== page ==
Monday, August 17, 2015

The Myth of the Ideal Diet

I'm currently engaged in a most interesting discussion about the merits, or lack thereof, of animal foods with a vegan and a really-limit-your-animal-foods person on Facebook. I've never met either one of them, but they're delightful, interesting and the whole conversation is civil and respectful. So it can happen. I know we often only hear about the mud-slinging, but rational, polite discourse can occur online and I think we should shout 'hurrah!' when it does.

So hurrah!

Anyhoo, as you all know, I'm not a vegan. In fact, I recently bought half a grass-fed cow from a rancher in Maine. As a former vegetarian, I've been converted to the moo-side, but I think it's important to note that there is no one ideal diet for everyone. Our nutritional needs change, and our dietary habits shift based on a number of factors. 

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A few months ago, I read a most interesting book, Nutrition and Physical Degeneration by Dr. Weston A. Price. I know, snappy title. Sounds like a real page-turner. I'll own that it's a bit dry in spots, but the premise is fascinating. 

Dr. Price was a dentist from Cleveland, Ohio. He noticed that dental health was declining in his practice with each subsequent generation. He wondered why this might be, so with his wife, Martha, he embarked on a lengthy tour of the world in the early 1930s. The Prices visited remote areas of the globe, tracking down isolated people groups to study their teeth. They started in the Swiss Alps, visiting a village that was not yet connected to the modern world by road and traveled through Europe, to arctic regions of North America, islands of the South Pacific and remote African tribes. 

As you might imagine, the diets of these different people were as varied as the landscapes in which they lived. The Swiss lived on raw milk, cheese and a type of sourdough bread, the Inuits of the arctic ate only fish, meat and a little seaweed, the Masai of Africa ate meat, milk and animal blood, the South Pacific islanders ate mostly fish, fruit and vegetables, and so on. In short, the people ate what was available. Foods that were difficult to digest were prepared in ways to aid digestion. The prized cuts of meat were always the fattiest, particularly the organs. Our now expensive tenderloins would have often been fed to the dogs.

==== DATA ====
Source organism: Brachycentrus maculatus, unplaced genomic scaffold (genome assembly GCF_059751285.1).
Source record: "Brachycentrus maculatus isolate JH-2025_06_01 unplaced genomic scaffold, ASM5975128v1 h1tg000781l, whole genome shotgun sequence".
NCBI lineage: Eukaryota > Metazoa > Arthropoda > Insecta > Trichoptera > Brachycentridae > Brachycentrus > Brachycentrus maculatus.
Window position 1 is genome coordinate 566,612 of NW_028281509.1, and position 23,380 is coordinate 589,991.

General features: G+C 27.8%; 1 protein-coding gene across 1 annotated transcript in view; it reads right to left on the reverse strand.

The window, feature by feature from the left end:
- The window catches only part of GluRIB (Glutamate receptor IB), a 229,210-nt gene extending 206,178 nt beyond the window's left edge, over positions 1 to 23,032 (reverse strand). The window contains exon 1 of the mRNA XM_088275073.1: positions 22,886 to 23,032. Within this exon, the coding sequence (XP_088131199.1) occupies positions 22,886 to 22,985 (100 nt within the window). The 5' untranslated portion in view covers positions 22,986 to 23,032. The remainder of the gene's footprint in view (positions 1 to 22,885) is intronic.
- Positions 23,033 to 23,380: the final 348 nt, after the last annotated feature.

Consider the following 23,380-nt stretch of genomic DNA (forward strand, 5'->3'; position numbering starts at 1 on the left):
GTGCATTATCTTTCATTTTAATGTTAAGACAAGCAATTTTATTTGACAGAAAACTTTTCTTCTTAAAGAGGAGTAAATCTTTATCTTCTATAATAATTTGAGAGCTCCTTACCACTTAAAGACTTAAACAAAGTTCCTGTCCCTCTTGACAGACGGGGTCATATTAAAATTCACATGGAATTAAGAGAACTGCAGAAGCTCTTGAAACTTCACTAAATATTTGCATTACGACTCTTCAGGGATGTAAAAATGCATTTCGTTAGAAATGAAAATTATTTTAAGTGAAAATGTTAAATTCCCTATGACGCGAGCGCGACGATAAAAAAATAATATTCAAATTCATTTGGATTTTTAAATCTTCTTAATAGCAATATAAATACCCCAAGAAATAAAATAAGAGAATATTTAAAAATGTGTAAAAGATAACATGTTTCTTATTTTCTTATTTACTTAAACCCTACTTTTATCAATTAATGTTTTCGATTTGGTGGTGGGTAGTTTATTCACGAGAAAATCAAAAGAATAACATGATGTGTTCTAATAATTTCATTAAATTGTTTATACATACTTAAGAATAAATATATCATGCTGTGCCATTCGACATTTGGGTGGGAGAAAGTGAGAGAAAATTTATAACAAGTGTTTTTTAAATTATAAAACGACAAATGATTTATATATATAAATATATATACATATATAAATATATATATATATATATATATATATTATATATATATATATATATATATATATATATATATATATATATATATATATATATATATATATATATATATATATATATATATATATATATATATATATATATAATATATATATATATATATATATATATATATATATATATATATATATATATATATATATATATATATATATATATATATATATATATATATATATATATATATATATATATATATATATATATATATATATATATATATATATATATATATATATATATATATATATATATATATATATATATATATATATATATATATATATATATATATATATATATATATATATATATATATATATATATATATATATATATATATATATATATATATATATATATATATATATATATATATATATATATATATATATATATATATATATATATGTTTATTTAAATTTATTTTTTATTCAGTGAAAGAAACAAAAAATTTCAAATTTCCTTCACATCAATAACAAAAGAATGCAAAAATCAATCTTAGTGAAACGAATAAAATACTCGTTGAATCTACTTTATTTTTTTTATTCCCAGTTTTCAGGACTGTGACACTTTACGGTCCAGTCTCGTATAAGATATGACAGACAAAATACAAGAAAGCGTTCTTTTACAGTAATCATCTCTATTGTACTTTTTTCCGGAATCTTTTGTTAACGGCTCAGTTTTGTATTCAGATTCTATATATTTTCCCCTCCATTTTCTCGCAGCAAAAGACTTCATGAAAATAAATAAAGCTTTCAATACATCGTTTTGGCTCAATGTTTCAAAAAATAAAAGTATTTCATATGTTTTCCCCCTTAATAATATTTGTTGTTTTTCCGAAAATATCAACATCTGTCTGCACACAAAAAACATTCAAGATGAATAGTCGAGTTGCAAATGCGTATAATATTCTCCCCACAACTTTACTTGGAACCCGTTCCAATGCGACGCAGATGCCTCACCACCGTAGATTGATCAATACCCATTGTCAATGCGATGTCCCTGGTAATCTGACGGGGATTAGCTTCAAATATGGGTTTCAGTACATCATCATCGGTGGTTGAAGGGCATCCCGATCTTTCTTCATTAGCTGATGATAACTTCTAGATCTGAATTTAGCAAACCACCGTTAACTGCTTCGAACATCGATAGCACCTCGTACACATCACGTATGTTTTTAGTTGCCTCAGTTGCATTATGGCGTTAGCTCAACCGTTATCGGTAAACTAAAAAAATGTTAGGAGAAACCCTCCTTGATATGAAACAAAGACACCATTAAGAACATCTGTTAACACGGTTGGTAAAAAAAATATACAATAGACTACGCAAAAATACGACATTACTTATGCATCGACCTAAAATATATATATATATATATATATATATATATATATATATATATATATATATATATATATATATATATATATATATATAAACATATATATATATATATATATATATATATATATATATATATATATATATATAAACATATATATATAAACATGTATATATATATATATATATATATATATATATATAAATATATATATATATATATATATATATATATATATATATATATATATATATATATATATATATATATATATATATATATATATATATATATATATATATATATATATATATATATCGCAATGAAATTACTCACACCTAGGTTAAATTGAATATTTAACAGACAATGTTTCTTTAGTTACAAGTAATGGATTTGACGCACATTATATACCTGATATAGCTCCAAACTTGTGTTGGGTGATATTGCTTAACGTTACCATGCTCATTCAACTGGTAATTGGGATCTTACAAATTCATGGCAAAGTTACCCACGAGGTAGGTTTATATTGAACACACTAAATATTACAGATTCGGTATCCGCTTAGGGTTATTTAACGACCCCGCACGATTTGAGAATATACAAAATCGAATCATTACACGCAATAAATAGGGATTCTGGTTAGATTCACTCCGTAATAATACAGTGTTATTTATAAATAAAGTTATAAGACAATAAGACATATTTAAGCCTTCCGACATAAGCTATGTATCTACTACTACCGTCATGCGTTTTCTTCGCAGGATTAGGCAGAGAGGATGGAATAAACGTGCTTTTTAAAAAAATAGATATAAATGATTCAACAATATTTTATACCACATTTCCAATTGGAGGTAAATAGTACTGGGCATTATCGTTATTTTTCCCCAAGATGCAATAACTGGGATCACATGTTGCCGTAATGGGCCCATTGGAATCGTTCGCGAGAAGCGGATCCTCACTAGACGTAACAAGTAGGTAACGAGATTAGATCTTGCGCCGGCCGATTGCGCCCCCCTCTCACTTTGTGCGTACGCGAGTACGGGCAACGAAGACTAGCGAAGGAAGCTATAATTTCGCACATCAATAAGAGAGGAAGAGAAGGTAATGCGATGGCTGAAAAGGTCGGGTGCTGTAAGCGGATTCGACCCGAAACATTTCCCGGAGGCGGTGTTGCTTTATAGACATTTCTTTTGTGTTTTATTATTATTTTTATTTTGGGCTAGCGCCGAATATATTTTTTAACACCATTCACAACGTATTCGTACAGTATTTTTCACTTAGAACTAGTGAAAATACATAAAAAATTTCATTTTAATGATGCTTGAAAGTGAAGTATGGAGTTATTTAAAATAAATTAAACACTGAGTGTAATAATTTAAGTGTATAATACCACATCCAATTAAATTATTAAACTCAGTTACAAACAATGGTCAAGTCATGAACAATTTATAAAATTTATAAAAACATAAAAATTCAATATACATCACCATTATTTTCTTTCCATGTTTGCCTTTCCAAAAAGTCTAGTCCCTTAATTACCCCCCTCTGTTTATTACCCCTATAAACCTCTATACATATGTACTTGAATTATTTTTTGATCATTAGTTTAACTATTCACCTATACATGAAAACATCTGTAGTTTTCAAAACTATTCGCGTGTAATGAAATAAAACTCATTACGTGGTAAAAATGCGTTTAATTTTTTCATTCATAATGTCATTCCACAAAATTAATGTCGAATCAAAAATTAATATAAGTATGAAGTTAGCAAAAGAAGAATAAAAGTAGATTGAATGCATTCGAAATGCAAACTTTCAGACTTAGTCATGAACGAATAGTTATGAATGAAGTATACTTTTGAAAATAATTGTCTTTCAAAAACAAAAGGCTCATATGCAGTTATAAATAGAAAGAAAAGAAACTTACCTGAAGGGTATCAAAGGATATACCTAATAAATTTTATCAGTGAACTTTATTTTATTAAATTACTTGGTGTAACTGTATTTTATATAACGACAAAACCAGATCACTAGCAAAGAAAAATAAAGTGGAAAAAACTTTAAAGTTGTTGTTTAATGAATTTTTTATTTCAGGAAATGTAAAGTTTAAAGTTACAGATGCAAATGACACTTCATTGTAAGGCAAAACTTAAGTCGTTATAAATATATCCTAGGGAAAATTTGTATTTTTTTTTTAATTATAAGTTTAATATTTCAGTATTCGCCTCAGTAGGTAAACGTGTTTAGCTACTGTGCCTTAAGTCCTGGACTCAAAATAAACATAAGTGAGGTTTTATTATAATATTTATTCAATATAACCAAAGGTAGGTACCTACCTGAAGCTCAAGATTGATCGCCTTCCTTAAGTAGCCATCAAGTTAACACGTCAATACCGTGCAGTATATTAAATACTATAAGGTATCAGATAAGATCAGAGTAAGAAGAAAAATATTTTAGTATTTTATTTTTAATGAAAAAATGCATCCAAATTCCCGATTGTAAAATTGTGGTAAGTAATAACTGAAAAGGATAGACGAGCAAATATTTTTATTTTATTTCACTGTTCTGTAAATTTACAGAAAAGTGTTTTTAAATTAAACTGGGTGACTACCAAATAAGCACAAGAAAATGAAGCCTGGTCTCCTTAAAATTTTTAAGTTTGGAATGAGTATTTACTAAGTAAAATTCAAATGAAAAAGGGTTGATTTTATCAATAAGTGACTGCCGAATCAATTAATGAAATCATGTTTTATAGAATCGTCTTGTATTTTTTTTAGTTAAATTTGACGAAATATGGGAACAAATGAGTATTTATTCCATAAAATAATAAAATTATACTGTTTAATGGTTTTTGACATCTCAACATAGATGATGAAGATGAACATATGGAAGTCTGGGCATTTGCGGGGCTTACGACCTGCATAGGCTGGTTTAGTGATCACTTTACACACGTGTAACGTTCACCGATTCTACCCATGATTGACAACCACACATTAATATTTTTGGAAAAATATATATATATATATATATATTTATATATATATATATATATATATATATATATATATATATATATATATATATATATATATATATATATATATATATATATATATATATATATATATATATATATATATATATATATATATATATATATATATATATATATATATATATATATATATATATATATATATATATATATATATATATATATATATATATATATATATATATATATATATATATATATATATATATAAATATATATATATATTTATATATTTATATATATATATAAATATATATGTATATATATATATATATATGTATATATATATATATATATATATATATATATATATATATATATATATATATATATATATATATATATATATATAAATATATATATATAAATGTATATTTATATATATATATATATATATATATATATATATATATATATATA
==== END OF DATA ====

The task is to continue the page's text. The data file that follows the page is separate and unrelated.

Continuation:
Instead of finding people riddled with cavities and heart disease, Dr. and Mrs. Price found the opposite. In these communities, the people who consumed their traditional foods enjoyed remarkably good dental and physical health. The only ones who suffered were those who had adopted the sugary refined foods of the modern diet. 

One picture Dr. Price took from an isolated island in the Outer Hebrides of Scotland is particularly telling:
Image: nourishingourchildren.org

The island had only recently been connected to the mainland via ferry service, and with the ferries came all the modern foods--refined flour, sugar, jams, Crisco and tinned foods. The brother on the left worked at the ferry dock and enjoyed the modern foods. His teeth began rotting and the father said this son struggled to get out of bed in the morning. The brother on the right ate the traditional food the islanders had been eating for centuries--mostly codfish and oats, traditionally prepared. He had no dental decay and excellent health. Not a varied diet, but whole food and no 'displacing foods of modern commerce,' as Price called them.

These men are brothers. Same genes, different food. 

Dr. Price found the same tragic effects in every place he visited. These 'displacing foods of modern commerce' resulted in rampant tooth decay and illness.

As I've been discussing the meat/plant debate on Facebook, I'm struck by what a luxurious age we live in. We are no longer constrained by what is seasonal, what is available wherever we live. We can get pretty much any food, any time. This tremendous liberty is, in some respects, a blessing. I'm guessing oat-stuffed codfish gets pretty old after a while. But the dark side is navigating our way through this sea, both literal and figurative, of food options we have set before us. There is so much choice. And not all of it is to our benefit. 

There are many lessons to be learned from Dr. Price's research, but one key take-away is this: a steady diet of sugar and refined foods is not good. For anyone. Apart from that, there are many, many ways of eating that can be good for us. Take your pick!

3 comments:

  1. True! While I eat mainly plant-based for a variety of reasons, my biggest goal is to get processed food out of my diet and eat in season as much as possible. Convenience is great, but it comes at a huge cost to our health and environment. A real eye-opening book is "Salt Sugar Fat" by Michael Moss about the processed foods industry. Kind of a dense read, but fascinating and scary.

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    1. Yes, I've read Salt Sugar Fat. Good read! Processed food is scary, but oh... it's so convenient! I'm very sympathetic to those who indulge in it regularly. It's just so quick and easy. !

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